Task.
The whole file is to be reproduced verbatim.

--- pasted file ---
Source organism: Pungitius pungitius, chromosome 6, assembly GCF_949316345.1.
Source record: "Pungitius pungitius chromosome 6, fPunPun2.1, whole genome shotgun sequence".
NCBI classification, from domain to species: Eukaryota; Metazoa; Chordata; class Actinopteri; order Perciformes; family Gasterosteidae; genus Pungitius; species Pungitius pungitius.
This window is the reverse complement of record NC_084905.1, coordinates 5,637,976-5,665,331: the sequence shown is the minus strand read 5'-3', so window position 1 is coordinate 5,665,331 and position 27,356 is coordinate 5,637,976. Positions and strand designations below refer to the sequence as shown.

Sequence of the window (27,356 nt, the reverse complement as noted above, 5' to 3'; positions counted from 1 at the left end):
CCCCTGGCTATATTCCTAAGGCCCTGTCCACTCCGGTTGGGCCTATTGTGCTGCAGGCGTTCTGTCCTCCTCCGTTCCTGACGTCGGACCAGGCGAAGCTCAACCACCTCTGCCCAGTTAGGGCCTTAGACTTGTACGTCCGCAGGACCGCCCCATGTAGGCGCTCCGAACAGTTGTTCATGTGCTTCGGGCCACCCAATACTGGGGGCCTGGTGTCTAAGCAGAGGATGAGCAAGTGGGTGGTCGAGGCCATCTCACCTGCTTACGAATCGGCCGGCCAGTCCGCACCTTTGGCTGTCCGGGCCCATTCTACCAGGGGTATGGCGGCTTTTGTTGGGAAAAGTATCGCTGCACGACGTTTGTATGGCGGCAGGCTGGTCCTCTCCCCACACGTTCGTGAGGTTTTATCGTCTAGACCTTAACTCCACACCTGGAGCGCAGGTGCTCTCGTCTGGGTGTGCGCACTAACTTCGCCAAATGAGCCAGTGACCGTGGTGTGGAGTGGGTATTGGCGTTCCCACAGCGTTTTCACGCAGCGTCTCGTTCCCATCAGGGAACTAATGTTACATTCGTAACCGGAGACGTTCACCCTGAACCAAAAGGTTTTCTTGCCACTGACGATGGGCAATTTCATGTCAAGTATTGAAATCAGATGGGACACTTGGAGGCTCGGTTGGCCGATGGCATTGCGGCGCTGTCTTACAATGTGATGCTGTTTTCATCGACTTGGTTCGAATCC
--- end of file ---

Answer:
Source organism: Pungitius pungitius, chromosome 6, assembly GCF_949316345.1.
Source record: "Pungitius pungitius chromosome 6, fPunPun2.1, whole genome shotgun sequence".
NCBI classification, from domain to species: Eukaryota; Metazoa; Chordata; class Actinopteri; order Perciformes; family Gasterosteidae; genus Pungitius; species Pungitius pungitius.
This window is the reverse complement of record NC_084905.1, coordinates 5,637,976-5,665,331: the sequence shown is the minus strand read 5'-3', so window position 1 is coordinate 5,665,331 and position 27,356 is coordinate 5,637,976. Positions and strand designations below refer to the sequence as shown.

Sequence of the window (27,356 nt, the reverse complement as noted above, 5' to 3'; positions counted from 1 at the left end):
CCCCTGGCTATATTCCTAAGGCCCTGTCCACTCCGGTTGGGCCTATTGTGCTGCAGGCGTTCTGTCCTCCTCCGTTCCTGACGTCGGACCAGGCGAAGCTCAACCACCTCTGCCCAGTTAGGGCCTTAGACTTGTACGTCCGCAGGACCGCCCCATGTAGGCGCTCCGAACAGTTGTTCATGTGCTTCGGGCCACCCAATACTGGGGGCCTGGTGTCTAAGCAGAGGATGAGCAAGTGGGTGGTCGAGGCCATCTCACCTGCTTACGAATCGGCCGGCCAGTCCGCACCTTTGGCTGTCCGGGCCCATTCTACCAGGGGTATGGCGGCTTTTGTTGGGAAAAGTATCGCTGCACGACGTTTGTATGGCGGCAGGCTGGTCCTCTCCCCACACGTTCGTGAGGTTTTATCGTCTAGACCTTAACTCCACACCTGGAGCGCAGGTGCTCTCGTCTGGGTGTGCGCACTAACTTCGCCAAATGAGCCAGTGACCGTGGTGTGGAGTGGGTATTGGCGTTCCCACAGCGTTTTCACGCAGCGTCTCGTTCCCATCAGGGAACTAATGTTACATTCGTAACCGGAGACGTTCACCCTGAACCAAAAGGTTTTCTTGCCACTGACGATGGGCAATTTCATGTCAAGTATTGAAATCAGATGGGACACTTGGAGGCTCGGTTGGCCGATGGCATTGCGGCGCTGTCTTACAATGTGATGCTGTTTTCATCGACTTGGTTCGAATCC